Networks involved in heart diseases resemble Facebook
Researchers from the University of Copenhagen, the Technical University of Denmark, Harvard Medical School and Massachusetts Institute of Technology, have analysed the development of the heart in human fetuses using super computers. This has made it possible to map how hundreds of genes integrate into molecular communication networks throughout heart development.
"To our surprise it turns out that these networks follow the same complicated mathematic rules as the Internet and social networks found on Facebook," say the project managers behind the research, Kasper Lage from
Harvard Medical School and Massachusetts Institute of Technology, and Lars Allan Larsen from Wilhelm Johannsen Centre for Functional Genome Research, University of Copenhagen. "We have used heart development as a model, because the heart is well described, and there are large amounts of relevant data available. However, the processes we investigate are general to the development of all vital organs like the brain, the liver, and the kidneys. These processes are far from understood, because they are based on complicated interactions between hundreds of genes which communicate in time and space. Elucidating such basic biological principles increases our understanding of the development of organs, and facilitates the development of new treatments like stem cell therapy and other types of regenerative medicine."
Experiments confirm results
Søren Brunak from Novo Nordisk Foundation Center for Protein Research, University of Copenhagen and Center for Biological Sequence Analysis, Technical University of Denmark, explains the method behind the discovery: "Using super computers we integrated large amounts of data from thousands of previous experiments. Hereby, we mapped the molecular networks driving heart development which are defective in heart diseases. We followed up these analyses with experiments which confirmed the networks calculated by the computers."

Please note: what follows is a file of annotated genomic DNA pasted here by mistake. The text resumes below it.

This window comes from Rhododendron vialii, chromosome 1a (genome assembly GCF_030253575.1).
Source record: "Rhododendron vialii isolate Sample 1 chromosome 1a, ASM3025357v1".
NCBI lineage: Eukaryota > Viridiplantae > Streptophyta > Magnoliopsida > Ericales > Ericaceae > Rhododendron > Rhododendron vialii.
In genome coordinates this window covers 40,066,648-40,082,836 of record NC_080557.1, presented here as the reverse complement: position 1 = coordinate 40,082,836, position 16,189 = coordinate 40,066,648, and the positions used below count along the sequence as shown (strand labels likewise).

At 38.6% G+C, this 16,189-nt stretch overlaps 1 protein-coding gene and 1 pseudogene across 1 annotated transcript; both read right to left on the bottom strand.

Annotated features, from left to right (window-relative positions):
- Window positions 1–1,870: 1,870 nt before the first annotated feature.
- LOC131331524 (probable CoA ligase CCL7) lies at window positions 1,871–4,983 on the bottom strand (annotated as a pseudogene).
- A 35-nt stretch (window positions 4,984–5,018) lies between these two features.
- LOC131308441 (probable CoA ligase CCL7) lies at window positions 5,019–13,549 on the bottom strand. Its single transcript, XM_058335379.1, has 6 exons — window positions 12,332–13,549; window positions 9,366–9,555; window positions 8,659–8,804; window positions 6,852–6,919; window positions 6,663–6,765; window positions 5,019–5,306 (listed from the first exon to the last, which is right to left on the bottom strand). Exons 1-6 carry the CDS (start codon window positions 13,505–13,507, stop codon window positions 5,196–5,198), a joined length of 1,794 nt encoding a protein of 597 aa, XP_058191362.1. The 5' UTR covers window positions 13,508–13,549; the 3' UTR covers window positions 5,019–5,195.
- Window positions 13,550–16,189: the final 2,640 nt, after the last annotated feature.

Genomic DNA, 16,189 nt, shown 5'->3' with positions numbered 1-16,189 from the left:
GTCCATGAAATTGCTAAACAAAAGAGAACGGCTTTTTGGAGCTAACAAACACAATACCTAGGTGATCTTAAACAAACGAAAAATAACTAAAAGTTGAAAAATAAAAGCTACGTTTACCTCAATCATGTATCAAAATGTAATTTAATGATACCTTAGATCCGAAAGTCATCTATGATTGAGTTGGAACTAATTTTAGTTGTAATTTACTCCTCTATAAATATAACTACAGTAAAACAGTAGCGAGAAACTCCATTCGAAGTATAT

Better understanding of schizophrenia and dementia
The discovery also leads to insight into the mechanisms coordinating the development and maintenance of the brain, even though the brain is far more complicated than the heart. Niels Tommerup from Wilhelm Johannsen Centre for Functional Genome Research explains: "We can now use the same strategy to characterise the complex molecular networks, which are disrupted in patients suffering from depression, schizophrenia, autism, epilepsy, dementia and ADHD."
The research has been published 22 June 2010 in the international journal Molecular Systems Biology.
Researchers from the following research institutes have participated:
• The Danish National Research Foundation's Wilhelm Johannsen Centre for Functional Genome Research, University of Copenhagen
• Center for Biological Sequence Analysis, the Technical University of Denmark
• Novo Nordisk Foundation Center for Protein Research, University of Copenhagen
• Department of Cellular and Molecular Medicine, University of Copenhagen
• Massachusetts General Hospital, Boston
• Harvard Medical School, Boston,
• Broad Institute of Massachusetts Institute of Technology and Harvard, Boston
For more information, please contact:
• Associate Professor Lars Allan Larsen, Vice Centre Director, Wilhelm Johannsen Centre for Functional Genome Research, University of Copenhagen, e-mail: email@example.com, mobile: +45 28 48 50 47
• PhD Kasper Lage, Director of Bioinformatics, Harvard Reproductive Endocrine Sciences Center and Novo Nordisk Foundation Center for Protein Research, University of Copenhagen, firstname.lastname@example.org, mobile: +45 53 64 29 00